The women all get personal photos in the same pose, as well as a group shot of every single person who showed up to the event in their black swimwear.
All proceeds from the event go toward a charity of her choice. Though this year’s EveryBODY event held in August was a bit different due to COVID restrictions, the turnout was still significant.
“I’m able to provide them with a photo and teach them all about self-love, without even getting the chance really to speak to them all individually. So many women can come together for the same thing,” said Heather.
How does she keep the positive energy going? Even if one can’t afford a session, Heather runs an online group where women are empowered to share their stories and photos amongst one another in a safe space. Boudoir sessions can range from $300 to $700, with albums and prints sometimes an additional fee.
“I think the most important thing that I’ve learned is that self-love is a journey,” explained Heather when asked about her role in the group. “And even on the hard days, we can come out of those down moments with other people that are supporting us. So as much as women think that I support them, their experiences are supporting me as well.”
Showing off her art is a bit more risque since the photos can be quite personal for women. Heather makes sure to ask what each of her clients is comfortable with sharing before posting to social media or publishing to a gallery. There are four different options, with the most extreme being no publicity and the least being no restrictions on sharing.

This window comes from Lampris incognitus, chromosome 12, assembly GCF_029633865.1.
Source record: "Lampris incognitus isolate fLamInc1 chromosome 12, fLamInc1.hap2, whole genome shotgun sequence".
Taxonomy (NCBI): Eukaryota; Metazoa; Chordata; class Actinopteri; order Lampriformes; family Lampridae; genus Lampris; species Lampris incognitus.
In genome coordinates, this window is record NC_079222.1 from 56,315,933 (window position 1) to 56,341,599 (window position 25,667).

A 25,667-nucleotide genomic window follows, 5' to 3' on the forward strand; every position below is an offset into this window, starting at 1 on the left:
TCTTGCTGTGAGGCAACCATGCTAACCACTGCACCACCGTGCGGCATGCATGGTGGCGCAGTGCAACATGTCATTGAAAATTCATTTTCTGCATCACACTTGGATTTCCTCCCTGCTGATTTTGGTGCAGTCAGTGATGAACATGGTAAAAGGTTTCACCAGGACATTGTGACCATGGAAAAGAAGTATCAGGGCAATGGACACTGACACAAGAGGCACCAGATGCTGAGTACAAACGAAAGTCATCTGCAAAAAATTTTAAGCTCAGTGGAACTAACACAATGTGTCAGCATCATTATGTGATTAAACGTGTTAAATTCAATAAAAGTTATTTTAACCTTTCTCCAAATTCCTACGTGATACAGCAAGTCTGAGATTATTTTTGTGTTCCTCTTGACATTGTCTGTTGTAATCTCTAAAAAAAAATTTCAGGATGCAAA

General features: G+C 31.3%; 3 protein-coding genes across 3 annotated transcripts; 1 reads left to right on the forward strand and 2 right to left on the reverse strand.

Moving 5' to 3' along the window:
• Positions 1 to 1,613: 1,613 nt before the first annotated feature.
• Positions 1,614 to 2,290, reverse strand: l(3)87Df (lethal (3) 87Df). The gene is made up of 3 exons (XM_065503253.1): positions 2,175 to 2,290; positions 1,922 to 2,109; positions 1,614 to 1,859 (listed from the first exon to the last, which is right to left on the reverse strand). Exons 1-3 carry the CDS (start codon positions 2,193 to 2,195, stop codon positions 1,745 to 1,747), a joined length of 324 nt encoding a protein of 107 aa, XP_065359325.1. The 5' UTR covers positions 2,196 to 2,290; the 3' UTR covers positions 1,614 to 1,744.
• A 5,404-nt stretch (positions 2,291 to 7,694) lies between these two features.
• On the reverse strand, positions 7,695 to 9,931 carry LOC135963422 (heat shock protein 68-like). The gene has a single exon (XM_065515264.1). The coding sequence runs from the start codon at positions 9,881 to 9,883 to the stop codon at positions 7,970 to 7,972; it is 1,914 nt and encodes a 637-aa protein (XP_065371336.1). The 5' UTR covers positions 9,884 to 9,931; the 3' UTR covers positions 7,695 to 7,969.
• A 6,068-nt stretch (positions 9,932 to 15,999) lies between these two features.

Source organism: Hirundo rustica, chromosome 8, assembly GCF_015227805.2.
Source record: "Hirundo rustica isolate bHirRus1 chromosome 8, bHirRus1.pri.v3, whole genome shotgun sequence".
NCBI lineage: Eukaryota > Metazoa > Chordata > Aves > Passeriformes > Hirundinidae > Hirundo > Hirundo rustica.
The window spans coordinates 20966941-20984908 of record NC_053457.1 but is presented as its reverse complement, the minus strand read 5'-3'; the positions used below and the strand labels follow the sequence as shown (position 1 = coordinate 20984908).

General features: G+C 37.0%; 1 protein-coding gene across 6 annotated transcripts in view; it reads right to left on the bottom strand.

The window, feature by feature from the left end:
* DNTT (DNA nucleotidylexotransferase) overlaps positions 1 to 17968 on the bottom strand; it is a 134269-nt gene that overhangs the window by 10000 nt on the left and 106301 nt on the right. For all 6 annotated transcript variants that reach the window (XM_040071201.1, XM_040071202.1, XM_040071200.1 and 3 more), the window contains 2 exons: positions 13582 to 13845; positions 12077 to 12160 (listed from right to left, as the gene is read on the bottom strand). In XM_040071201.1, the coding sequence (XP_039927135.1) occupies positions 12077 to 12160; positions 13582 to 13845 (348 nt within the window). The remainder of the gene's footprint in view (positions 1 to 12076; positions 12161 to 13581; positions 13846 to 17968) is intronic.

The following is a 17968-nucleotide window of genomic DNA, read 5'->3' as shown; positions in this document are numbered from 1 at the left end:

Heather’s company, Brunette Black and White was also affected by the coronavirus pandemic that hit small businesses hard across the country. After being closed for months, Heather said she started to doubt if she could reopen or if her business would fail. She had worked her whole life to create a successful business and support her family, but the insecurities she faced growing up all rose to the surface during this global pandemic.
“I would have to say that that’s my proudest moment of the year: surviving a pandemic as a small business, because I do know that there’s a ton of small businesses that didn’t come out on the other end,” Heather said.
Oh, and the way she gets all this incredible work done? “Something with a double shot of espresso. Lots of caffeine,” she joked.
In future years Heather hopes to create a larger studio space and build a larger outreach in the Capital Region and Schoharie County. But one of the most important things to her is teaching her two daughters to embrace their bodies and love who they have become. The best way for her to do that is through boudoir.
“It’s just changing the way people think about themselves,” Heather concluded. “It’s hard promoting self-love and promoting women’s empowerment. There’s always someone who thinks posting a picture of your body is disrespectful, is inappropriate. It’s important to me because I want people to be able to celebrate themselves. If we’re not celebrating ourselves, then who are we celebrating?”
To read more about local artists, check out these articles:
Jared LaBrecque profiles local multi-genre musician Krishna Chetan.